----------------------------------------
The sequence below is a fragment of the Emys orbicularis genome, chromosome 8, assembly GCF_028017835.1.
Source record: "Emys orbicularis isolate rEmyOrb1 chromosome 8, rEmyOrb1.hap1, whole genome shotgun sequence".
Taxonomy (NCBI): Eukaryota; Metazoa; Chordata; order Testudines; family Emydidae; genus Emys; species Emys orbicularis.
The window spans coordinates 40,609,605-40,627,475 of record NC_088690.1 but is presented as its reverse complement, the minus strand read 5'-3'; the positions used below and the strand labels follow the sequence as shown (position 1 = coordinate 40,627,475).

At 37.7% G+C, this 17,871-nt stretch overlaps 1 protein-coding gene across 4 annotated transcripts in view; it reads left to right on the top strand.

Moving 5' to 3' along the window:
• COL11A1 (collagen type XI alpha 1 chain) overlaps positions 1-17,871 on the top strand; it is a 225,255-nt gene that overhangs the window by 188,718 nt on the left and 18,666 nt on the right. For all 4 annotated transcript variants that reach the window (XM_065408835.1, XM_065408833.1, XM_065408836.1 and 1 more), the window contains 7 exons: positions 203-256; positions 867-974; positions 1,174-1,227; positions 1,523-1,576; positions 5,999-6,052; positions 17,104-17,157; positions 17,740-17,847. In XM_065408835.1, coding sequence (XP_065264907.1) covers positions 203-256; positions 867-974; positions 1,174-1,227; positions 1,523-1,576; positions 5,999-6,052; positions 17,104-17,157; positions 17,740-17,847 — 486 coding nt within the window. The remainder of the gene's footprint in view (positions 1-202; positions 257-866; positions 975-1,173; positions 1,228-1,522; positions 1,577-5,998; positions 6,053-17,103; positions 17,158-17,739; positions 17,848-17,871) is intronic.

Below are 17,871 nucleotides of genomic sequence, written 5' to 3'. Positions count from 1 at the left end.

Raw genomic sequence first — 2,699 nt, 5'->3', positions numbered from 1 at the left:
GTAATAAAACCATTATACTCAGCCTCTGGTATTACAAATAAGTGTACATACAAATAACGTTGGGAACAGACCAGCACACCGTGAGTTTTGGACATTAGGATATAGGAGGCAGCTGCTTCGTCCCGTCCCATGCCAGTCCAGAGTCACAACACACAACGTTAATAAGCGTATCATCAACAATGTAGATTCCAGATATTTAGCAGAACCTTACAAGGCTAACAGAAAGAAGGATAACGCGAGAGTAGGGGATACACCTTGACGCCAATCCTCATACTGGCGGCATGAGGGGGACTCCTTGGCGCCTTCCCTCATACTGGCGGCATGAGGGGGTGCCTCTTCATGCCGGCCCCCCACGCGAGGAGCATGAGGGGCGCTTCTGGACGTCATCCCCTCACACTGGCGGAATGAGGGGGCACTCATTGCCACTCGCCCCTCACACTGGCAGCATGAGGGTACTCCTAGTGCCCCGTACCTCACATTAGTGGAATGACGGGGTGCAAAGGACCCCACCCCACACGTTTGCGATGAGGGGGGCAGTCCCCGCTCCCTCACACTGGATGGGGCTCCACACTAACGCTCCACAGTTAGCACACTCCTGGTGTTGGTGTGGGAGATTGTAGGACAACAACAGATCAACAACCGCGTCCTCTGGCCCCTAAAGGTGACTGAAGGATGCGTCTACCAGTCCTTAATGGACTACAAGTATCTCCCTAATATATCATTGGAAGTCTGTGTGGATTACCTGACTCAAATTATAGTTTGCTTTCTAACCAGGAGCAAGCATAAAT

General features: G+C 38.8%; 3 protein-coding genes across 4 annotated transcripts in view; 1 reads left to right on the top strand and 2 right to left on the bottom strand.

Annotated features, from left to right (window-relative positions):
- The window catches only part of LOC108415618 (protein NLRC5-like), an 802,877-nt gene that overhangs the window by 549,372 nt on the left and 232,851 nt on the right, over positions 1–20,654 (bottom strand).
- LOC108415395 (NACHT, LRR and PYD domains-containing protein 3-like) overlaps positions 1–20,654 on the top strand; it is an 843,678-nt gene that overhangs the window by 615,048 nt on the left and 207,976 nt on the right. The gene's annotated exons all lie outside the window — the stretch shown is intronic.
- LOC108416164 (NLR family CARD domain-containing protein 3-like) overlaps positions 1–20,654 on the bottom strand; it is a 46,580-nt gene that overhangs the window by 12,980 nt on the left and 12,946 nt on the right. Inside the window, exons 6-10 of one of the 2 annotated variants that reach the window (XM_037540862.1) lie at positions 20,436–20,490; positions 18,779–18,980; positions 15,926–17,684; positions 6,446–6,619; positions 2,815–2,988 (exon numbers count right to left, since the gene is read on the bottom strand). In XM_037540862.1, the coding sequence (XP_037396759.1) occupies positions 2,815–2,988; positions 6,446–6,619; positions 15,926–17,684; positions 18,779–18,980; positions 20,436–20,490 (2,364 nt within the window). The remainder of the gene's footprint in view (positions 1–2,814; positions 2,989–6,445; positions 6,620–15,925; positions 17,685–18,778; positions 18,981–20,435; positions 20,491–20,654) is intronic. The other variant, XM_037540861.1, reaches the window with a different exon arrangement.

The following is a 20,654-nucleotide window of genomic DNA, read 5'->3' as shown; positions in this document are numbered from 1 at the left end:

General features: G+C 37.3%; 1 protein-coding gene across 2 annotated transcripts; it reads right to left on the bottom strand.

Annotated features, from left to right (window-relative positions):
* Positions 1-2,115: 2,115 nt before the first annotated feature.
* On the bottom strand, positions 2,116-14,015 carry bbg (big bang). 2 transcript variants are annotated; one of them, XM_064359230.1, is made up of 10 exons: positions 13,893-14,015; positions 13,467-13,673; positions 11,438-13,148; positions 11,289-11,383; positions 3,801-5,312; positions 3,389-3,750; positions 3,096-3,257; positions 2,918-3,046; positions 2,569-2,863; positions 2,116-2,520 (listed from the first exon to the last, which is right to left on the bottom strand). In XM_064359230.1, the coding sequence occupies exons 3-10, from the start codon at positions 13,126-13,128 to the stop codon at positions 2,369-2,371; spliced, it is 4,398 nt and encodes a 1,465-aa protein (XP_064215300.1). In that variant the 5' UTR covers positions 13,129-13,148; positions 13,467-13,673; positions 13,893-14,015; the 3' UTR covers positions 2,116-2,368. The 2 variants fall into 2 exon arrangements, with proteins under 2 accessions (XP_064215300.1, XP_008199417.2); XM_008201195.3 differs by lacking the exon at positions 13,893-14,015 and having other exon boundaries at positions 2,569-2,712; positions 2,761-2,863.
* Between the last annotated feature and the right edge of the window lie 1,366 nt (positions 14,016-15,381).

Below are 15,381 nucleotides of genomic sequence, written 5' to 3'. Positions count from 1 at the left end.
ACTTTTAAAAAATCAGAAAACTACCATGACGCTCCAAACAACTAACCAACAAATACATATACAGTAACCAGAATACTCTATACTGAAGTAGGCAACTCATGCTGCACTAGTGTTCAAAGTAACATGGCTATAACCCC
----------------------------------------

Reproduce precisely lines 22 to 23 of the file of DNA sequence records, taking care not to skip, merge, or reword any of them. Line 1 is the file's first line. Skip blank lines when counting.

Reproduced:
Below are 15,381 nucleotides of genomic sequence, written 5' to 3'. Positions count from 1 at the left end.
ACTTTTAAAAAATCAGAAAACTACCATGACGCTCCAAACAACTAACCAACAAATACATATACAGTAACCAGAATACTCTATACTGAAGTAGGCAACTCATGCTGCACTAGTGTTCAAAGTAACATGGCTATAACCCC